To comply with the independence requirements, firms conducting the audit of an SMSF need to make sure they do not directly or indirectly assume any management responsibilities for an SMSF audit client when providing non-assurance services to that client.
Providing non-assurance services to an SMSF audit client creates self-review and self-interest threats if the firm or network firm assumes a management responsibility when performing the services. Assuming a management responsibility also creates a familiarity threat and might create an advocacy threat. No safeguards are available or capable of being applied to reduce these types of threats to an acceptable level.
Whether a particular activity or decision is a management responsibility is a question of professional judgment that will ultimately depend on the circumstances.
Firms may find it difficult to demonstrate they comply with the management responsibility requirement in practice. This is because many trustees rely on tax professionals, such as accountants and administrators, to assist them manage their fund and make certain judgments and decisions for them. Trustees cannot simply approve everything after the fact.
Any assistance provided to an SMSF audit client may be a relevant consideration when determining whether the requirement has been met, and whether the trustee has taken responsibility for the decisions made.
Where firms use data feeds to help automate aspects of accounting services, such as the preparation of financial statements, they will assume management responsibility if they have made any decisions and judgments in relation to the set-up and maintenance of data feeds that remain the responsibility of the trustee(s).
For example, they may:
- select the accounting software for the data feeds and set it up for the trustee(s)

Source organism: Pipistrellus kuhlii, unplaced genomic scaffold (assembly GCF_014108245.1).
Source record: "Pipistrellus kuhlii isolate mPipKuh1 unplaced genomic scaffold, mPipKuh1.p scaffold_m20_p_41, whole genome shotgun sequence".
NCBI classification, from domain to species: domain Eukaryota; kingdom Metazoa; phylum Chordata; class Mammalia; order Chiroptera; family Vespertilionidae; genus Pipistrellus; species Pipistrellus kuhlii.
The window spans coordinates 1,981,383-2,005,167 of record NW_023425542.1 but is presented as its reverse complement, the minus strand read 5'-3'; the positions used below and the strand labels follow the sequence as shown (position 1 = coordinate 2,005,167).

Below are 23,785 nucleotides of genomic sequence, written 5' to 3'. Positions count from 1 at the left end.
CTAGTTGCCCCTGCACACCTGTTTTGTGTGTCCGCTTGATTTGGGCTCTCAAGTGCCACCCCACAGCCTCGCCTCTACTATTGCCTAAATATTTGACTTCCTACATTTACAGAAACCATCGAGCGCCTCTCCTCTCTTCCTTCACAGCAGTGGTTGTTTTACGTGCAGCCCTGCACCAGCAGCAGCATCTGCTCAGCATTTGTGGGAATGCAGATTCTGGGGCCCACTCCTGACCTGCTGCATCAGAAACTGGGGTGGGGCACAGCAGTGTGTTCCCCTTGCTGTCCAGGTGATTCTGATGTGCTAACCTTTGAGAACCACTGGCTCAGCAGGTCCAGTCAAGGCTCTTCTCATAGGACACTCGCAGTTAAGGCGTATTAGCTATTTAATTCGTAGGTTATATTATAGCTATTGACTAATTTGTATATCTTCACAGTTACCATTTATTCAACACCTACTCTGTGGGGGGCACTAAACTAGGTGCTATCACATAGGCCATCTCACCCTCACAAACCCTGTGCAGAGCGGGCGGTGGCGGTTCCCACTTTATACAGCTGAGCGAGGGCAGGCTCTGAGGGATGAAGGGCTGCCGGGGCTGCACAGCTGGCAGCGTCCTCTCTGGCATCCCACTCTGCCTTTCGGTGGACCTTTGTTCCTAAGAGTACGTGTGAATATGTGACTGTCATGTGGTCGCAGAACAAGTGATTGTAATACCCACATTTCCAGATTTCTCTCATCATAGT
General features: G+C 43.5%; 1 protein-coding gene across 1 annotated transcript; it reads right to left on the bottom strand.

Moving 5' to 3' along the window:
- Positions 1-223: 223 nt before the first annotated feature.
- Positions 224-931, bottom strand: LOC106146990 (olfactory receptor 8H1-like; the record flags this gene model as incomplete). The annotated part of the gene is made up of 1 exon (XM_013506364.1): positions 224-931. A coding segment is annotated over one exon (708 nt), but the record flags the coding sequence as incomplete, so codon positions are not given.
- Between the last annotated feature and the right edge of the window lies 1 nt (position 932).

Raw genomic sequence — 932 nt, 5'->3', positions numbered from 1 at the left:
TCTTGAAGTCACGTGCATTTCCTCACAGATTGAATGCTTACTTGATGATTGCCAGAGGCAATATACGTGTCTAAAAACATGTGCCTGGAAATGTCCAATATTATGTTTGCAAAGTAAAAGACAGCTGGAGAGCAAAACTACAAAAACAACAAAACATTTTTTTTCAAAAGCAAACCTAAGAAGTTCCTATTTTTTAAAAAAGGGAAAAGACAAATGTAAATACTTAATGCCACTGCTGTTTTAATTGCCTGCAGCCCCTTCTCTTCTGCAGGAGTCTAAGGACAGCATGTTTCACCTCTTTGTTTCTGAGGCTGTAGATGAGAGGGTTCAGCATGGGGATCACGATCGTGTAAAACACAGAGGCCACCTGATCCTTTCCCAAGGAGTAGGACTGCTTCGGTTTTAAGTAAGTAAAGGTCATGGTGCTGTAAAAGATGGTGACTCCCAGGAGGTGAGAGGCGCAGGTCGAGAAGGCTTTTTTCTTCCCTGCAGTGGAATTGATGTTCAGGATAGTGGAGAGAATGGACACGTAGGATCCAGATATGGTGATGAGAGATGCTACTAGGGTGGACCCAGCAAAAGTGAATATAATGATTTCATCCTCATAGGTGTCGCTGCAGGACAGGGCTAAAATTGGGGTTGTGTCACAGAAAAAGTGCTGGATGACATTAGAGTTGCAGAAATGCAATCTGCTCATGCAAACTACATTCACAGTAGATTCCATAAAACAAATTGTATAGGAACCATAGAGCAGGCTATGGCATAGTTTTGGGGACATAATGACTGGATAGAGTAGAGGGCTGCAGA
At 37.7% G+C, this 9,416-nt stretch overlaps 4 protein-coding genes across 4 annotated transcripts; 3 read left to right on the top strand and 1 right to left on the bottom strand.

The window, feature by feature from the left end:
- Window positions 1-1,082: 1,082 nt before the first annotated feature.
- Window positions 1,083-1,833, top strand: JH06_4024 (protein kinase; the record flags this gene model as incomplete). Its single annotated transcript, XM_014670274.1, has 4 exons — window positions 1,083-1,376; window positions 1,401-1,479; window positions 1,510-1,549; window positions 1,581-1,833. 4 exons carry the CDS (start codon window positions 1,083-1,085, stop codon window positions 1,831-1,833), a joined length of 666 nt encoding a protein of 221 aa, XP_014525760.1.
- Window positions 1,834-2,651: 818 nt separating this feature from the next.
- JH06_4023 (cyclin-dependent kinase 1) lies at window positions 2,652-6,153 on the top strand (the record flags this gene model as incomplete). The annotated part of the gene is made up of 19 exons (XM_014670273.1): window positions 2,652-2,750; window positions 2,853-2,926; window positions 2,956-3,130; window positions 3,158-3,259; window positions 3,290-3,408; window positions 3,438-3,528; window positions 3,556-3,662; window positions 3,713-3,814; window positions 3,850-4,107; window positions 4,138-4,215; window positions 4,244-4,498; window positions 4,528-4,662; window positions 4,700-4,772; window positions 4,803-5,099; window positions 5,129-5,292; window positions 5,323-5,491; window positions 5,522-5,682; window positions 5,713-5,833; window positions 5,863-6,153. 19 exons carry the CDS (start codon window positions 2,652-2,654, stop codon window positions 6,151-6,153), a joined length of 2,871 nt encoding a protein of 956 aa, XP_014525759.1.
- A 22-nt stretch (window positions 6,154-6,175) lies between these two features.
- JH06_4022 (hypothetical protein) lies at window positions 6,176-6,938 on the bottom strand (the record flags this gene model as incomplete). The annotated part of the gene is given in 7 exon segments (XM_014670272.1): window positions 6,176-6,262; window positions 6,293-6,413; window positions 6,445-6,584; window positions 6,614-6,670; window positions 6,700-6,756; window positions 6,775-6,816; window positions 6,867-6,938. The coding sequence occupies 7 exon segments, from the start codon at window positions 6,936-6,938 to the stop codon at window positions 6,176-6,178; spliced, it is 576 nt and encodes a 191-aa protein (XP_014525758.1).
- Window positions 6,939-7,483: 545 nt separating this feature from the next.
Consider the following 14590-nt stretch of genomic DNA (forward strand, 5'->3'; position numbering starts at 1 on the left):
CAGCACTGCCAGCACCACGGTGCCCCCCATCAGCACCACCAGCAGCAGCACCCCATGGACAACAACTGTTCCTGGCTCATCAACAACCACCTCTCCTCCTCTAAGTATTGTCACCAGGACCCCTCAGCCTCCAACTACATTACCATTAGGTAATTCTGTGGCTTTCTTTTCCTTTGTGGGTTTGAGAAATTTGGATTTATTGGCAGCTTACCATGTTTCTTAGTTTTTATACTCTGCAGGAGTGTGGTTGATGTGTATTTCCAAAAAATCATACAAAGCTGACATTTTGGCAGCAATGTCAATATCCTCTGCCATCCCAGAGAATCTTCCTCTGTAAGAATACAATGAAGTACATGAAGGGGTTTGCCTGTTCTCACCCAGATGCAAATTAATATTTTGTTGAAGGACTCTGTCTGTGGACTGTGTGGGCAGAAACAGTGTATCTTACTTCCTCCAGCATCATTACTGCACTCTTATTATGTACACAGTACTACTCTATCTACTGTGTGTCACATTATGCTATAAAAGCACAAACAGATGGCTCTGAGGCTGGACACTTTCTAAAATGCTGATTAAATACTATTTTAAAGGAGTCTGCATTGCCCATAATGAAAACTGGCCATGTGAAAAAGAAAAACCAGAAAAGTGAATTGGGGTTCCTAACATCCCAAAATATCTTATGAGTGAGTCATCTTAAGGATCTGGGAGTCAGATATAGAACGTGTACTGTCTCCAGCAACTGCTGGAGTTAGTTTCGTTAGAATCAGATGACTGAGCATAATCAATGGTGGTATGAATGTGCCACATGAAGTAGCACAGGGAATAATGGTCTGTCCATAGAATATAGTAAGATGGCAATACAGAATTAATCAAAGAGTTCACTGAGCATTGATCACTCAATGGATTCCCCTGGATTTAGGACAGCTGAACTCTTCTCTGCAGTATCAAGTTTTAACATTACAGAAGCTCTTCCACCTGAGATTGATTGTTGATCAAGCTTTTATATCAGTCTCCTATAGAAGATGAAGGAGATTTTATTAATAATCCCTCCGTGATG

- establish the general ledger and decide how the transactions to be captured by the data feeds are to be coded and classified
- check the data from the feeds used in the financial statements and tax calculations to ensure it is correct
- confirm that all transactions recorded from the feeds have been accurately reflected in the fund's accounts – for example, where contributions and earnings are automatically allocated to a member's account
- monitor the data feeds to ensure they are operating correctly
- be accountable for any mistakes in preparing the statements from the data feeds.
Whether a particular decision or judgment involved in setting up and maintaining data feeds is a management responsibility will ultimately depend on the circumstances. However, given the types of decisions and judgments typically involved (highlighted above), firms may find it difficult to substantiate that they comply with this requirement.
If a firm has assumed a management responsibility for the fund, they do not need to consider whether the 'routine or mechanical' test has been met as the firm is already prohibited from providing the service to the fund.
Other decisions and judgments a firm makes in relation to the preparation of financial statements that are not automated through data feeds will still amount to assuming a management responsibility if they remain the proper responsibility of the trustee(s). For example, it is more likely that the firm is assuming management responsibility for the fund in providing these services where a firm prepares the general ledger, trial balance and financial statements independent of the trustee(s), based on transactions the firm has coded from the fund’s source documents.
Providing advice and recommendations
If a firm provides advice and recommendations to assist the trustee(s) comply with their responsibilities as part of providing a non-assurance service, this is not considered assuming a management responsibility. This is provided the trustee(s):
- understand the advice and recommendations
- have assessed and evaluated them and decided what action to take
- have suitable skills, knowledge and experience to make any judgments and decisions in connection with the services.
Evidence to support compliance with the management responsibility prohibition
To avoid assuming a management responsibility, the firm must be satisfied that the trustee(s) make, and are capable of making, all judgments and decisions that are the proper responsibility of ‘management’ in connection with the non-assurance services. In the SMSF context, 'management' refers to the fund trustee(s).
This includes ensuring that the trustee(s):
- have suitable skills, knowledge and experience to remain responsible at all times for decisions relating to the fund
- understand the objectives, nature and results of the services
- understand their responsibilities and those of the firm in connection with the services
- oversee the services provided by the firm and evaluate whether they are adequate
- accept responsibility for the actions, if any, that flow from the results of the services.